International Scholarly Research Notices / 2013 / Article / Tab 2

Review Article

Evidence of Physiotherapy Interventions for Patients with Chronic Neck Pain: A Systematic Review of Randomised Controlled Trials

Table 2

Exercise therapy—patients with chronic whiplash-associated disorder.

Author ParticipantsInterventionsMain outcome measuresStudy results on effect* of intervention on pain

Ehrenborg and Archenholtz [49]Patients, aged 17–58, with pain after whiplash injury (>3 mths), and referred to the pain unit for outpatient-based, interdisciplinary rehabilitation ( )(1) Biofeedback training ( ), eight sessions (twice/wk for four wk) while being active in a self-chosen handicraft.
(2) Being active in a self-chosen handicraft on the same terms as group 1 but without biofeedback ( ).
All: 4–6 wk rehabilitation programme consisting of a combination of education, ergonomic interventions, physical training, relaxation techniques, body awareness training, and interventions by psychologist and/or social worker if needed
Canadian occupational performance measure, Multidimensional Pain Inventory, Swedish versionThere were no statistically significant differences in effect between groups at 6 mths followup

Fitz-Ritson [50]Patients with chronic pain in cervical spine musculature following motor vehicle accident (WAD), age 19–57, still having symptoms after receiving chiropractic treatments and rehabilitation exercises for > 12 mths ( )(1) Continued chiropractic treatments and standard rehabilitation exercises ( )
(2) Continued chiropractic treatments and were advised to do “phasic neck exercises” (eye-head co-ordination) ( )
All: exercises 5 days a wk for 8 wks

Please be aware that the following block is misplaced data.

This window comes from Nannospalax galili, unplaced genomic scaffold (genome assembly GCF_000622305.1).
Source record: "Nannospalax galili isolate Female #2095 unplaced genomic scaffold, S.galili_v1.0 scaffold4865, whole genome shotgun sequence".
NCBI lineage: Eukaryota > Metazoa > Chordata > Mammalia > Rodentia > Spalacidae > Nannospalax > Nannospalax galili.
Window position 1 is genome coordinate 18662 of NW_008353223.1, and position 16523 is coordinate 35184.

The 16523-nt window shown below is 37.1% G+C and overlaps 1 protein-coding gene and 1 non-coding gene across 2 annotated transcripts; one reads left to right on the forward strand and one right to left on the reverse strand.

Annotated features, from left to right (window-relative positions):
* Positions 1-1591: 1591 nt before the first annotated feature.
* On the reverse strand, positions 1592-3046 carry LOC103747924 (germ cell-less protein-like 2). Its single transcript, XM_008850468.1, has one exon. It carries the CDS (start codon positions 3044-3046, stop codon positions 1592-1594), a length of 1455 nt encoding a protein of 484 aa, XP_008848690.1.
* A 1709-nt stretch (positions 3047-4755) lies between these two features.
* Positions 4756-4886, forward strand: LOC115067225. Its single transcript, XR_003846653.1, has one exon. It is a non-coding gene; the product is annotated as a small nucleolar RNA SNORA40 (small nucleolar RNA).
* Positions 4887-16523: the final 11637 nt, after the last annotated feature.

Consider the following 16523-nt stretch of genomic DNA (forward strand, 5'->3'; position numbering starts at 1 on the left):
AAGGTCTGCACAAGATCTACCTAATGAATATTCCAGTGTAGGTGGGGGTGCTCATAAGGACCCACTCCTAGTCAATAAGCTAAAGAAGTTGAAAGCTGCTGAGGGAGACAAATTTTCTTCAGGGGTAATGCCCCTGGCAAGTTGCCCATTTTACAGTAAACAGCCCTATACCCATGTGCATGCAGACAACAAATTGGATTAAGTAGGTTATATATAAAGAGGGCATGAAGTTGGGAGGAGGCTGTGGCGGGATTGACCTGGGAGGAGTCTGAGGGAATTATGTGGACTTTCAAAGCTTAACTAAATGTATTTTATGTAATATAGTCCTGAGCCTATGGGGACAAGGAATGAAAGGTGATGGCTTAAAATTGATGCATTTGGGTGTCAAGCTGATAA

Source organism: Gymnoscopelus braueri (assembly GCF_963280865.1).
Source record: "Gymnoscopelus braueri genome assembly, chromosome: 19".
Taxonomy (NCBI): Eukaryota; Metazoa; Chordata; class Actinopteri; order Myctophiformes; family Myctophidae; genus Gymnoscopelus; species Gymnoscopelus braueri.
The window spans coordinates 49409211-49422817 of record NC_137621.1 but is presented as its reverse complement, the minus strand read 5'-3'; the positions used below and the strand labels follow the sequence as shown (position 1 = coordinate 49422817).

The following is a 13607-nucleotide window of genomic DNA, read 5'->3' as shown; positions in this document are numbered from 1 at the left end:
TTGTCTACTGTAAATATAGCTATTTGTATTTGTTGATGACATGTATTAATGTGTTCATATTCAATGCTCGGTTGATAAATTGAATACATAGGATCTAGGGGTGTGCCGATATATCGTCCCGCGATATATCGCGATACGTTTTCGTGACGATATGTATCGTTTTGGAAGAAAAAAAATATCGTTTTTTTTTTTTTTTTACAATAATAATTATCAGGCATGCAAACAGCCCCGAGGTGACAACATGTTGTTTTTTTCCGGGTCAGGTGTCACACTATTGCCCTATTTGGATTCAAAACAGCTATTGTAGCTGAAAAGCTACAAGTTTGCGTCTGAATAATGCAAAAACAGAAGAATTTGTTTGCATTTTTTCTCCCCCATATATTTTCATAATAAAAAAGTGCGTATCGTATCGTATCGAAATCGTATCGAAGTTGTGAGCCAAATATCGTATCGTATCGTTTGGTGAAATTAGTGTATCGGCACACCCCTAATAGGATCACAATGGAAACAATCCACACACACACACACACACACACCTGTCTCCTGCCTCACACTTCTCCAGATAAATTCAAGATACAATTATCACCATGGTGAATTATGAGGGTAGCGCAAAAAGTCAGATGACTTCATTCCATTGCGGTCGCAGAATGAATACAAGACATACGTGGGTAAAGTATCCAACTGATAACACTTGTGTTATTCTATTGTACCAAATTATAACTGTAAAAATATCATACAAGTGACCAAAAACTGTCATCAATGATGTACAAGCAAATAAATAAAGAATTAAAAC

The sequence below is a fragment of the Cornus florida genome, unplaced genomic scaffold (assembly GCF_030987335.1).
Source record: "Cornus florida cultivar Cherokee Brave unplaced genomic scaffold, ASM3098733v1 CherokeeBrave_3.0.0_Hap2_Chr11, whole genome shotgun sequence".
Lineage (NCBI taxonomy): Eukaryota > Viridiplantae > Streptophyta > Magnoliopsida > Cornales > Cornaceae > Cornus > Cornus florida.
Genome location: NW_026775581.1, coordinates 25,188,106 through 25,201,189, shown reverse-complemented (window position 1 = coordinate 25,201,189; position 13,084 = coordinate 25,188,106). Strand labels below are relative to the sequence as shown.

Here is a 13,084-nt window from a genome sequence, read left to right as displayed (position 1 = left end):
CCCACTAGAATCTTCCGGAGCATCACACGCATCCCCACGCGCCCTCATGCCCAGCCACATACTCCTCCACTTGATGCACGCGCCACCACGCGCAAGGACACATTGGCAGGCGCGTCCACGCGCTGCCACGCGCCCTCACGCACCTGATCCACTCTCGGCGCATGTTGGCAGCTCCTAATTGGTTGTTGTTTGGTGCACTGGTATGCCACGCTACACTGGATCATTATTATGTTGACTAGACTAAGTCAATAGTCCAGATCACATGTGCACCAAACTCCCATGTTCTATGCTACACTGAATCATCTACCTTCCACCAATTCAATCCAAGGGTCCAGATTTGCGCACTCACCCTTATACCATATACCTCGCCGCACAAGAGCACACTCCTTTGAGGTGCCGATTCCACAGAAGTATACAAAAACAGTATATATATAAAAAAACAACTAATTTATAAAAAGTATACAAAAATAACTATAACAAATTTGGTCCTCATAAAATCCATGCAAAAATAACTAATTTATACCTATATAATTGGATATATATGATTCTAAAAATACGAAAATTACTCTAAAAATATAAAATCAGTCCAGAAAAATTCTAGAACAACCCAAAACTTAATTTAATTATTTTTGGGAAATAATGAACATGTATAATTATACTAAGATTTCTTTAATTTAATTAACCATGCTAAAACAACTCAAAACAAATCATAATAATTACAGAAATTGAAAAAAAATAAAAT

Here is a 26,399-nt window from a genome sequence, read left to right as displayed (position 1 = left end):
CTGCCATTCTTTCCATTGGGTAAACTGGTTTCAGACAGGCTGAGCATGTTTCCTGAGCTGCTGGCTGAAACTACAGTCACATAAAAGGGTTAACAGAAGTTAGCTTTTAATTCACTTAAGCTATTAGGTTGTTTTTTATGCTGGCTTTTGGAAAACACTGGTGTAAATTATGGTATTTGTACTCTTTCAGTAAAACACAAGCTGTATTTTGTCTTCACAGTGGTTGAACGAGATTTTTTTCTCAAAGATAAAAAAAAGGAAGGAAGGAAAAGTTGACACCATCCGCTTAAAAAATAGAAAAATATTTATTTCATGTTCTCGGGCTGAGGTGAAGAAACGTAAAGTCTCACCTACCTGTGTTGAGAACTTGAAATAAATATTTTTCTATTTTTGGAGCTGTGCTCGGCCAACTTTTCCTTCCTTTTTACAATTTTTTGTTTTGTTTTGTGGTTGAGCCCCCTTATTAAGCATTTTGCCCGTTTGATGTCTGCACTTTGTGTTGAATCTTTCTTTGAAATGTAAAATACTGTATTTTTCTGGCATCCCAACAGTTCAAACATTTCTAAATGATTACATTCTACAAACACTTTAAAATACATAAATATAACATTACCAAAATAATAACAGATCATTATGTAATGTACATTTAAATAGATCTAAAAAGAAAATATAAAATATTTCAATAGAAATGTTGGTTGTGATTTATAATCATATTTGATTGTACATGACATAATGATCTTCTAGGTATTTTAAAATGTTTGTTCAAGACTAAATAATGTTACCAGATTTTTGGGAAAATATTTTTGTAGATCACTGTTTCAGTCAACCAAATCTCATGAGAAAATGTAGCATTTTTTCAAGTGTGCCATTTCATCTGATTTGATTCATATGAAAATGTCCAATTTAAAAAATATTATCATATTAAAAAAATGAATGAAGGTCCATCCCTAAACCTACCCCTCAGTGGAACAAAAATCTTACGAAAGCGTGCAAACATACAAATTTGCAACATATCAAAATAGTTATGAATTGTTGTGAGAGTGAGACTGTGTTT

NPDIThe authors do not report any data on statistically significant differences between groups after 8 wk

Jull et al. [51]Patients with chronic whiplash-associated disorder (>3 mths, <2 yrs), classified WADII, age 18–65 ( )(1) Multimodal physiotherapy programme (MPT) ( ), low-load exercise for reeducating muscle control of the neck flexor and extensor muscles and scapular muscles, posture exercises, kinaesthetic exercises and mobilisation techniques, education including ergonomics, daily living advice, home exercise
(2) Self-management programme, education, advice and exercise (SMP) ( )
All: intervention period 10 wks
NPI, VAS**The MPT group attained a statistically significant greater reduction in reported neck pain and disability (NPI) ( ), effect size 0.48, measured immediately following treatment

Pato et al. [52]Patients with whiplash injury grade I or II (Quebec Task Force Classification), with persistent neck pain or headache 6–12 mths after the accident ( )(1) Local anesthetic infiltration of tender points in the neck 2 × a wk, in 8 wks, ( )
(2) Physiotherapy, 2 × a wk, in 8 wks: massage, relaxation techniques of myogelotic muscles, instructed in a detailed homeprogram of isometric and low-intensity active isotonic training of neck muscles ( )
(3) Medication: 200 mg flurbiprofen in its slow release preparation once a day. Patients were seen twice a wk by the same study physician during the 8 wks ( )
All: furthermore, in each treatment group patients were randomly allocated to additional cognitive-behavioral therapy (CBT) or no CBT. CBT twice a wk for 8 wks. Each session lasted 60 minutes